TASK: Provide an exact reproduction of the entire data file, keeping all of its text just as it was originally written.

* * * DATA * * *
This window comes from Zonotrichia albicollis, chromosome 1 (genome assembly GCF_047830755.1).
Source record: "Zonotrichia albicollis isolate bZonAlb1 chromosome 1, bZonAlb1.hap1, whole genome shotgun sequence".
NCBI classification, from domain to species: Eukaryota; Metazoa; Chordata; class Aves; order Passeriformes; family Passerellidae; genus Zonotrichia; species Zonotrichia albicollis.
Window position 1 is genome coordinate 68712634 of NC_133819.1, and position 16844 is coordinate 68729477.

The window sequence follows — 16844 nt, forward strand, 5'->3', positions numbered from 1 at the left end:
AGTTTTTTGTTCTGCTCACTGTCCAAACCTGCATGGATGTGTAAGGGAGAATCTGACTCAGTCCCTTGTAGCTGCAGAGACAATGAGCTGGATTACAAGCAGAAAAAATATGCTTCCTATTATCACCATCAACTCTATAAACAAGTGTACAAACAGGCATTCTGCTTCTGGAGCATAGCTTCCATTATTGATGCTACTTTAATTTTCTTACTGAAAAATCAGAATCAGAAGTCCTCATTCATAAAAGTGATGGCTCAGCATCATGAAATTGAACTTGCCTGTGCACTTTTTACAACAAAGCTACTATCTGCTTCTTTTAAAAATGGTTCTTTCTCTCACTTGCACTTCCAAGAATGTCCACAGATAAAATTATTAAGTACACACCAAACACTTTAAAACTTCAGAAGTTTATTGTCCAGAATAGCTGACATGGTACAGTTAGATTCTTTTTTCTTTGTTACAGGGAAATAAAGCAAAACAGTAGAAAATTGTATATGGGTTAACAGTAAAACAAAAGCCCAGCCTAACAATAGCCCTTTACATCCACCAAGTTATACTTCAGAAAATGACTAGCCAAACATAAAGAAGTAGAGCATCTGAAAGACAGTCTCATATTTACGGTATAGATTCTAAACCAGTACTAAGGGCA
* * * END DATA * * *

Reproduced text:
This window comes from Zonotrichia albicollis, chromosome 1 (genome assembly GCF_047830755.1).
Source record: "Zonotrichia albicollis isolate bZonAlb1 chromosome 1, bZonAlb1.hap1, whole genome shotgun sequence".
NCBI classification, from domain to species: Eukaryota; Metazoa; Chordata; class Aves; order Passeriformes; family Passerellidae; genus Zonotrichia; species Zonotrichia albicollis.
Window position 1 is genome coordinate 68712634 of NC_133819.1, and position 16844 is coordinate 68729477.

The window sequence follows — 16844 nt, forward strand, 5'->3', positions numbered from 1 at the left end:
AGTTTTTTGTTCTGCTCACTGTCCAAACCTGCATGGATGTGTAAGGGAGAATCTGACTCAGTCCCTTGTAGCTGCAGAGACAATGAGCTGGATTACAAGCAGAAAAAATATGCTTCCTATTATCACCATCAACTCTATAAACAAGTGTACAAACAGGCATTCTGCTTCTGGAGCATAGCTTCCATTATTGATGCTACTTTAATTTTCTTACTGAAAAATCAGAATCAGAAGTCCTCATTCATAAAAGTGATGGCTCAGCATCATGAAATTGAACTTGCCTGTGCACTTTTTACAACAAAGCTACTATCTGCTTCTTTTAAAAATGGTTCTTTCTCTCACTTGCACTTCCAAGAATGTCCACAGATAAAATTATTAAGTACACACCAAACACTTTAAAACTTCAGAAGTTTATTGTCCAGAATAGCTGACATGGTACAGTTAGATTCTTTTTTCTTTGTTACAGGGAAATAAAGCAAAACAGTAGAAAATTGTATATGGGTTAACAGTAAAACAAAAGCCCAGCCTAACAATAGCCCTTTACATCCACCAAGTTATACTTCAGAAAATGACTAGCCAAACATAAAGAAGTAGAGCATCTGAAAGACAGTCTCATATTTACGGTATAGATTCTAAACCAGTACTAAGGGCA